Our understanding of autism and AS has grown substantially in recent years and the diagnostic criteria have become much clearer. There is much more awareness among both the public and among psychiatrists about autism and the needs of those afflicted with the disorder. There is a wide range of functioning across the autism spectrum and those who are diagnosed with AS, though they face social problems, can show extremely high levels of giftedness. In the future, we will continue to gain a greater understanding of this link.

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{ 1 comment… read it below or add one }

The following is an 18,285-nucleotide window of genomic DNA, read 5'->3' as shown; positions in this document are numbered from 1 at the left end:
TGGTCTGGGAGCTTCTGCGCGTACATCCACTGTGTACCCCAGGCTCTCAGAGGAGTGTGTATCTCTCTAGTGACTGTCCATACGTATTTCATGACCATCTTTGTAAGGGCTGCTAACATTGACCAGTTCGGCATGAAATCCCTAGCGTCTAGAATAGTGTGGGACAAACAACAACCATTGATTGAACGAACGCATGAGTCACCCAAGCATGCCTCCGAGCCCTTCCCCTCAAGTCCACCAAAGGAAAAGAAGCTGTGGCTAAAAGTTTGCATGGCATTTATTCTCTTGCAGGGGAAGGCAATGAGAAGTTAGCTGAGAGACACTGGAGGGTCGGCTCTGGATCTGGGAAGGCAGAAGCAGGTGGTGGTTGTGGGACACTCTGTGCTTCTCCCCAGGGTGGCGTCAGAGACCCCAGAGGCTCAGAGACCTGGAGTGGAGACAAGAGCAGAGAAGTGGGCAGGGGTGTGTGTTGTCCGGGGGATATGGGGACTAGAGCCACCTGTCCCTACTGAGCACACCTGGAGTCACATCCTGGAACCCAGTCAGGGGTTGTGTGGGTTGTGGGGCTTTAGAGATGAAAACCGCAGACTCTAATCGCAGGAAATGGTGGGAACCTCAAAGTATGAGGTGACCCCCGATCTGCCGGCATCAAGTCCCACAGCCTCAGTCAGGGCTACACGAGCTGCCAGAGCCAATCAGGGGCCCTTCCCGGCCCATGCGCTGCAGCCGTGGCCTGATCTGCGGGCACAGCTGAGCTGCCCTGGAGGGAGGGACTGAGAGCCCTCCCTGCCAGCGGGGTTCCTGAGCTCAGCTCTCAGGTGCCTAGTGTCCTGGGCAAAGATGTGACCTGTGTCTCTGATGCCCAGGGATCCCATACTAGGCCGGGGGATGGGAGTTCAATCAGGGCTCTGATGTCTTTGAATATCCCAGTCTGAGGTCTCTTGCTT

Ayaa September 15, 2015 at 4:04 PM

I think that yes, it’s fair. As long as you have the support stsyem (emotional, social, financial) in place so that you will be able to care for both children, and provide for both of their needs which may be very different. As long as one of the kids is not neglected due to the needs of the other child, I think it could be a pretty fantastic experience for everyone involved I am an autistic and adopted only child parenting an autistic only child and I think that the one thing missing from our family is another child. If I were to adopt, I’d lean toward adopting a child with autism, as I can’t imagine raising a non-autistic child or attempting to balance raising one of each (for lack of a better term). I wish we had the option to add another child to our family, but I feel like I’m strapped already (I have rheumatoid/autoimmune arthritis and spine damage). Hope this helps Let us know what you decide!